It is important to know that the Marketplace will be unable to determine eligibility if an application is incomplete.

Fraudulent Phone Calls
Consumers have reported cases of fraud in which people posing as Marketplace representatives have contacted them via phone to sell private unsubsidized plans. You should never give your personal health information to someone who calls or comes to your home uninvited, even if that person says they are from the Marketplace. While the Health Insurance Marketplace may ask for your income or salary, it will never ask you for information about your personal health or financial institution. If you have been contacted by a suspicious caller seeking your personal information, contact Michigan’s Health Insurance Consumer Assistance Program at 877-999-6442 or

If you have any questions about the instructions in this article, please contact Julie Tatko, MPCA Program Coordinator, Outreach, Education & Enrollment.


An Update for Michigan’s Health Coverage Outreach and Enrollment Assisters

As you may have heard, the U.S. House of Representatives’ Energy & Commerce Committee is holding hearings to uncover why isn’t functioning well. On Thursday, October 24, 2013, committee chair Congressman Fred Upton (R-MI) began the hearings by questioning the contractors tasked with creating the website. While it’s important to find out why the website glitches exist and persist three weeks into the first Health Insurance Marketplace open enrollment period, it is more important to remember that the Affordable Care Act is a law, not a website.

About four hours of testimony (you can watch it here), as well as countless media reports, tell us there are problems with the consumer experience on the website, problems with the system that determines eligibility, and problems with the data hand-off to insurers (834 form). All of those processes are expected to work more smoothly by the end of November, according to the contractors now overseeing the project. This graphic from the Washington Post breaks down what’s wrong with This graphic from the U.S. Department of Health and Human Services  explains what it’s doing to fix In short, the Administration recognizes that the website’s problems are beyond too many people visiting at once, so it’s implementing a strategy it believes will alleviate the frustration many Americans have felt as they’ve attempted to enroll in affordable health coverage.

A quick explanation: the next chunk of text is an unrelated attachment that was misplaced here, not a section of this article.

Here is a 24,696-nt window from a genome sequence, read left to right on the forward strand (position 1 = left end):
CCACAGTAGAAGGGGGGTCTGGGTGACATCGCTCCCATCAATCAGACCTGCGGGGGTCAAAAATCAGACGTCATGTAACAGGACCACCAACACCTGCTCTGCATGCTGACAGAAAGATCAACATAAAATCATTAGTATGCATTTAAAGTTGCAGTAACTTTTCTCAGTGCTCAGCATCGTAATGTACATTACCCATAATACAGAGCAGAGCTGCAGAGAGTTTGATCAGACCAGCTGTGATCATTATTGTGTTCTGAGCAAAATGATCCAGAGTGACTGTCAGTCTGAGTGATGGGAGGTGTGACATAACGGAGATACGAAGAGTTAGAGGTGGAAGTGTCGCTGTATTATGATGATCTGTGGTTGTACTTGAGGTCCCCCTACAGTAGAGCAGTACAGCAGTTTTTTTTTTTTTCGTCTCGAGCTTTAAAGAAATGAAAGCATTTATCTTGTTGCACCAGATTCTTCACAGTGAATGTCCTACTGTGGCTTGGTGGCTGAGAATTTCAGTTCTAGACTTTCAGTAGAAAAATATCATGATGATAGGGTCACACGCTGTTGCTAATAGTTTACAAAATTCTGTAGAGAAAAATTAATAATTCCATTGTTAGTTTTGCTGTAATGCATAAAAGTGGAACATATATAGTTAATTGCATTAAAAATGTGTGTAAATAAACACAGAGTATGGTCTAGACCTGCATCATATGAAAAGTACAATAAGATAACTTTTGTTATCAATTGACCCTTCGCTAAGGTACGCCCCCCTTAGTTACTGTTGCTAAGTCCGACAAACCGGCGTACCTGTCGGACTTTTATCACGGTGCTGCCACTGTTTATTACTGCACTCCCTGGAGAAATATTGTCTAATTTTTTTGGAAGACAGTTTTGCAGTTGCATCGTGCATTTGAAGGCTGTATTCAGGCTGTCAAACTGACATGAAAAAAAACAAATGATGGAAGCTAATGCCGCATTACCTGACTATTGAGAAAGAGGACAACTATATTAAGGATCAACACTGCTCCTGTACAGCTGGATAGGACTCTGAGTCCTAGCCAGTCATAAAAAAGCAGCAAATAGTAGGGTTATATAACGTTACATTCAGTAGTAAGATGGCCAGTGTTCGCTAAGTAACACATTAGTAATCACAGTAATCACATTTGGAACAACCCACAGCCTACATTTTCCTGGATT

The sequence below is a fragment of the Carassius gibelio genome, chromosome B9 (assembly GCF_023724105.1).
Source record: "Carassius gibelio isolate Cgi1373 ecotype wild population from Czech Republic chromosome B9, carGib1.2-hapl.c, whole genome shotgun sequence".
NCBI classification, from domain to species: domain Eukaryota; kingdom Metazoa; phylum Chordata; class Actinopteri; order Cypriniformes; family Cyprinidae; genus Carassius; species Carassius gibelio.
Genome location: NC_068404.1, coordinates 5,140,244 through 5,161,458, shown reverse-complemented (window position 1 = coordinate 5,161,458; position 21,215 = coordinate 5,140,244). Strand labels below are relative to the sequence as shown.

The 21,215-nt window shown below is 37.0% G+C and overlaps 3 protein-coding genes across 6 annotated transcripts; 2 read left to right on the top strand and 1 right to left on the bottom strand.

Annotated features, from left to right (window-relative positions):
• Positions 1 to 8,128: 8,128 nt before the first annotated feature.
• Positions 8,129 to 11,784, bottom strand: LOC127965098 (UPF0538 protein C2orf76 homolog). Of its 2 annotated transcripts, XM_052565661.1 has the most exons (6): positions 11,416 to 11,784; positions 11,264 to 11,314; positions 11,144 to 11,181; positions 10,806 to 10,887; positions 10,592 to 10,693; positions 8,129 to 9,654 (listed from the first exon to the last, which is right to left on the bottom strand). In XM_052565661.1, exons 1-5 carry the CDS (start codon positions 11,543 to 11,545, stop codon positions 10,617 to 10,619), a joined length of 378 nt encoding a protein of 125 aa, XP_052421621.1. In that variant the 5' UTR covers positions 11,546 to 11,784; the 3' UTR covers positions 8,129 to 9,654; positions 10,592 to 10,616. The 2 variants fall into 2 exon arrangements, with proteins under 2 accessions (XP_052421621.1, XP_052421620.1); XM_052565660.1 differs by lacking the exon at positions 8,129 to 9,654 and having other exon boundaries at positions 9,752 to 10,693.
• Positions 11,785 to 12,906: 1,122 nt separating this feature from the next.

So where does that leave the hundreds of people across Michigan who have completed hours of federal training and strategized their outreach and enrollment efforts around this website? It provides opportunities to:

  • Continue educating our communities
  • Engage in more outreach now and schedule appointments later, allowing for a consistent flow through the next 150+ days of open enrollment
  • Voice our opinions about how to improve systems
  • Compile other community resources and learn more about how to connect people to a health care home, not just to an insurance card

We have to do our best to inform those relying on us as a resource through the enrollment process that, eventually, the website will work. If it doesn’t work when we need it to, we’ll forge through the paper application and complete the plan selection and enrollment at a later date. The bottom line is, we will do everything within our power to help our neighbors receive the benefits of the Affordable Care Act – whether it is the benefits that are already available, or the benefits to come starting January 1, 2014. We can assure the residents of our communities that they won’t be penalized for not having coverage on January 1, and that some may even qualify for an exemption.

We should also be prepared to answer questions about Medicaid expansion.  According to a Michigan Primary Care Association (MPCA) analysis, about 124,000 of Michigan Health Centers’ adult patients who are currently uninsured will likely be eligible for coverage under Healthy Michigan, the state’s newly expanded Medicaid program that is expected to be available around April 1, 2014. As we encounter questions about Healthy Michigan, we should have systems in place at our sites to capture information so that when the application is open and available, we can connect eligible individuals to coverage.

For those currently eligible for tax credits and/or cost-sharing reductions through the Health Insurance Marketplace, but who will also be eligible for Healthy Michigan coverage down the road, we recommend they apply in the Marketplace now and sign up for text message updates from MPCA so they are notified when the Healthy Michigan Plan opens for enrollment. Text “InfoMI” to 69866 to sign up. Those who are not eligible for tax credits and/or cost-sharing reductions now, but who will be eligible for Healthy Michigan coverage down the road should also sign up for the text messaging program and visit to learn about the free and low-cost health care services available now.

Even as I type this message to you, is not fully functional, and it looks really, really, really bad, but I’m confident that the site will be revived. In the meantime, there’s plenty of work for us to do to help our communities. We’ll undoubtedly hear a lot more about and the Affordable Care Act in the next few weeks from the media, family, and friends, but I advise you to use facts when assisting clients and remember to act in their best interest. Congressman Sander Levin (D-MI) will speak during a House Ways and Means Committee hearing this morning, and on Wednesday, HHS Secretary Kathleen Sebelius will give testimony during an Energy and Commerce Committee hearing.  MPCA continues to follow developments as they happen, and we’ll continue to support you as you work diligently to enroll people in affordable health insurance.

–Natasha Robinson, MPCA Program Specialist, Outreach, Education, and Enrollment